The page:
SPCS | Species A community exploring biological design

This series of programs explores designs and forms of expression that collaborate with nature by actively confronting its uncontrollable factors through prototyping. Each season, we will invite a variety of lecturers to co-develop programs that mix natural sciences, design, art, engineering, culture, and other disciplines.

Upcoming Events

In recent years, we have experienced the explosion of the Fukushima Daiichi Nuclear Power Plant and the global pandemic caused by the coronavirus, which made us keenly aware of the difficulty of confronting an invisible opponent. On the other hand, we have also witnessed a microbiome and fermentation research boom, which reaffirms the fascination we feel towards microorganisms such as viruses, bacteria, and molds, that are familiar beings to us as much as profoundly unknown creatures. 

We have also been developing new creations by observing and actively engaging with nature. A recent example is the Amphibious Architecture floating pier in New York, built by taking advantage of the natural opening and closing of purple oysters, which can measure water pollution better than any modern sensor. another one is the Silk Pavilion created by US-based Oxman research laboraty, which uses the genetic input of silkworms.

In recent years, as manifested in terms such as post-human-centered design and the multispecies studies, the idea of viewing the world from the perspective of the relationship between humans and non-human life and the environment has gained increasing traction. In order to design human activities as a part of nature, co-creation with nature is likely to become a crucial point.

For those who are not involved in the natural sciences on a regular basis, words like “biotechnology,” “virus,” or “radiation,” might sound unfamiliar and belonging to “the experts’ field”. However, life science technology has long since reached a stage where the general public can put it into practice.For example, reading the human genome cost 300 billion yen 30 years ago, but it now costs less than 100,000 yen. Radiation and viruses are no longer subjects of study to be tackled only by specialists, but something that we citizens can face on an individual basis and incorporate into our respective activities.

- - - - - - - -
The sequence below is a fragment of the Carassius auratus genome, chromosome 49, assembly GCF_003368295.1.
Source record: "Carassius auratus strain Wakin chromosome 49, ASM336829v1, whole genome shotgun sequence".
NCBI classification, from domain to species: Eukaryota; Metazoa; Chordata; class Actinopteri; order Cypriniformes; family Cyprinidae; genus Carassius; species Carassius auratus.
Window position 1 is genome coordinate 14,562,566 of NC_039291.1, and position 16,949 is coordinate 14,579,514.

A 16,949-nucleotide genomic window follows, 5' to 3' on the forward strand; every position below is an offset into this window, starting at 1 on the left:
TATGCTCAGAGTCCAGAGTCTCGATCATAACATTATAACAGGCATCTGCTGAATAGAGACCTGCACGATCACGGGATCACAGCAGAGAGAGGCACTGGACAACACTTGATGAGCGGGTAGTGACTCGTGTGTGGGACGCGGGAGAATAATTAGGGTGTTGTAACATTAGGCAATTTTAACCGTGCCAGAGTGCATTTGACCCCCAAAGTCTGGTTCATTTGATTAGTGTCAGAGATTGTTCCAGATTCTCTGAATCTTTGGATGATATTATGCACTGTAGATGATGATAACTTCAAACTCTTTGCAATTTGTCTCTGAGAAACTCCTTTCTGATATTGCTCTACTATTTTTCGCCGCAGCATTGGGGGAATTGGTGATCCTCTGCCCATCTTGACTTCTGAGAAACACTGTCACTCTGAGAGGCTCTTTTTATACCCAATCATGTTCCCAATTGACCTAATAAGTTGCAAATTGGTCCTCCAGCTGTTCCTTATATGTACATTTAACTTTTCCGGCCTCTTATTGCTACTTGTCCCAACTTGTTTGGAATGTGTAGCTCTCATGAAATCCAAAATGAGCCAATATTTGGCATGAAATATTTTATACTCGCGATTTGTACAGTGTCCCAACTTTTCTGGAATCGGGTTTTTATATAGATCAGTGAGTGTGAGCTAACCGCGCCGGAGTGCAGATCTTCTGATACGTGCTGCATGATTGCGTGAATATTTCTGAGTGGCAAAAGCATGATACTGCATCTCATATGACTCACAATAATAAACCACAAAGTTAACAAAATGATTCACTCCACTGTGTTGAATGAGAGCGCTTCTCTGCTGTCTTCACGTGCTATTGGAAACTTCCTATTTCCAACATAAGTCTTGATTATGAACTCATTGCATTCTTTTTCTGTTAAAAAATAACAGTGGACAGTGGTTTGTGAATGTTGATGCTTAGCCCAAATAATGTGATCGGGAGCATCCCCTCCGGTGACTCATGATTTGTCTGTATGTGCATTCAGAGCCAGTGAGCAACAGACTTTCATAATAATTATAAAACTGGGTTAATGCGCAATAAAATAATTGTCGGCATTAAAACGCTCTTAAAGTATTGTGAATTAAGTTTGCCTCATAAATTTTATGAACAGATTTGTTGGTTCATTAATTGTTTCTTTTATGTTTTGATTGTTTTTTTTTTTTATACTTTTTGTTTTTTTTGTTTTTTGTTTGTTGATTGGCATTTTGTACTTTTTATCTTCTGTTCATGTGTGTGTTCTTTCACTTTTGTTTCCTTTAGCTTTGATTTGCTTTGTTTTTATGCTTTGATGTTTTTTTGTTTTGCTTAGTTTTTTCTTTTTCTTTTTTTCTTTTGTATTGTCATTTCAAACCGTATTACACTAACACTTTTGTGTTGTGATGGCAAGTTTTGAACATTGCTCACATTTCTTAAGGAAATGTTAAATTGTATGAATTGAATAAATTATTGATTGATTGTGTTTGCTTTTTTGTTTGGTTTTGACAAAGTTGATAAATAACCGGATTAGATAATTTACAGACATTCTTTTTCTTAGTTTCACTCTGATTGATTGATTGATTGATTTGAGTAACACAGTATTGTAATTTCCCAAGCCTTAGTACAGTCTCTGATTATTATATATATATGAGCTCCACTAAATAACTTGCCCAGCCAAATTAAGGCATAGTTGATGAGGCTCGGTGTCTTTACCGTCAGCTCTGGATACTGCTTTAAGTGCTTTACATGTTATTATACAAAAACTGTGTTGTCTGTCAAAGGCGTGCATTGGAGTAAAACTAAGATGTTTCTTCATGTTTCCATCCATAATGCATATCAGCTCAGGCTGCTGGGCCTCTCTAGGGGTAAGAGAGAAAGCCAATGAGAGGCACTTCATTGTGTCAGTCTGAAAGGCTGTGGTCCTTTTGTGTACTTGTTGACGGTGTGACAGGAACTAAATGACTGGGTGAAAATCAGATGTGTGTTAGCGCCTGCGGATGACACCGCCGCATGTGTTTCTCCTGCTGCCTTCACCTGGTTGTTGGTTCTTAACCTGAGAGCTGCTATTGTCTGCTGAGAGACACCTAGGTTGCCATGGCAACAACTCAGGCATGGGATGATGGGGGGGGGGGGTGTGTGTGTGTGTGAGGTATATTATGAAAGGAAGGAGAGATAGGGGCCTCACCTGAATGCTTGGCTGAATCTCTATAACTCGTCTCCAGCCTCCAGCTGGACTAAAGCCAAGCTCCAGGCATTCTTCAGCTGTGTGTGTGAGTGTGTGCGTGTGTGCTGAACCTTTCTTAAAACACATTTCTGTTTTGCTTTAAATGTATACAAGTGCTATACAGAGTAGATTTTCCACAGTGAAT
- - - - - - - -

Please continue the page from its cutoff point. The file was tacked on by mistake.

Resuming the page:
Much of what surrounds us is invisible. The purpose of SPCS is to explore gateways to a non-anthropocentric design practice by actively working with invisible organisms and natural phenomena through prototyping with the tools of science.

Inspiration 1|
Pier 35 EcoPark, a project by The Living, a New York-based design firm organized by David Benjamin that focuses on the architectural application of biological systems and building materials. By utilizing the properties of purple mussels, the project contributed to the visualization of water quality and the research and regeneration of riparian ecosystems.


Inspiration 2|
Katsunobu Yoshida, whose design work incorporates positive error into his production methods. He is engaged in “Foraged Colors,” a project that involves collecting, designing, and ultra-special printing. He aims to create printing inks from collected materials and install them in modern printing machines. (At this stage, the project has reached the letterpress stage). Furthermore, Yoshida collaborated with a welfare office to produce a booklet (1,000 copies) with hand-drawn cover. The key to future creations will be how to favorably interpret the uncontrollable conditions of industrial technology, such as how to enjoy shoveling snow in areas with heavy snowfalls.

  • With a different instructor and theme each season, students will explore the relationship between nature and humans, as well as non-anthropocentric design approaches through prototyping.
  • The duration of each season will be of 1~3 months, and the session frequency will vary depending on the theme.
  • As a place to practice design with nature, we will always deal with themes related to natural science.
  • Those interested in exploring human relationships with nature and the environment in creative ways.
  • Architects and makers who are designing the relationship between nature and humans.
  • Designers and creators who want to gain new inspiration from natural phenomena and develop new methods of expression.
  • Planning and R&D professionals in companies working on circular design.
  • Those who are interested in biology and biological design, and want to learn how to research and gather scientific information.

Outline

Name

This series of programs explores designs and forms of expression that collaborate with nature by actively confronting its uncontrollable factors through prototyping. Each season, we will invite a variety of lecturers to co-develop programs that mix natural sciences, design, art, engineering, culture, and other disciplines.

Mission

SPCS | Species A community exploring biological design

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